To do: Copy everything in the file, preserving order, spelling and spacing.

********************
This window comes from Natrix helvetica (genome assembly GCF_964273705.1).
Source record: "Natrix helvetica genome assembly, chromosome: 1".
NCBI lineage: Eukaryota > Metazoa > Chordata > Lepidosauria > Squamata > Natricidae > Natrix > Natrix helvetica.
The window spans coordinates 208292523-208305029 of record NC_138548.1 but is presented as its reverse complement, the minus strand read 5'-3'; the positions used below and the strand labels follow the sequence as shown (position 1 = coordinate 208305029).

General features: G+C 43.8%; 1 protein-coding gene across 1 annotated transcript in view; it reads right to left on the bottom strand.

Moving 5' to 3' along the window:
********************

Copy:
This window comes from Natrix helvetica (genome assembly GCF_964273705.1).
Source record: "Natrix helvetica genome assembly, chromosome: 1".
NCBI lineage: Eukaryota > Metazoa > Chordata > Lepidosauria > Squamata > Natricidae > Natrix > Natrix helvetica.
The window spans coordinates 208292523-208305029 of record NC_138548.1 but is presented as its reverse complement, the minus strand read 5'-3'; the positions used below and the strand labels follow the sequence as shown (position 1 = coordinate 208305029).

General features: G+C 43.8%; 1 protein-coding gene across 1 annotated transcript in view; it reads right to left on the bottom strand.

Moving 5' to 3' along the window: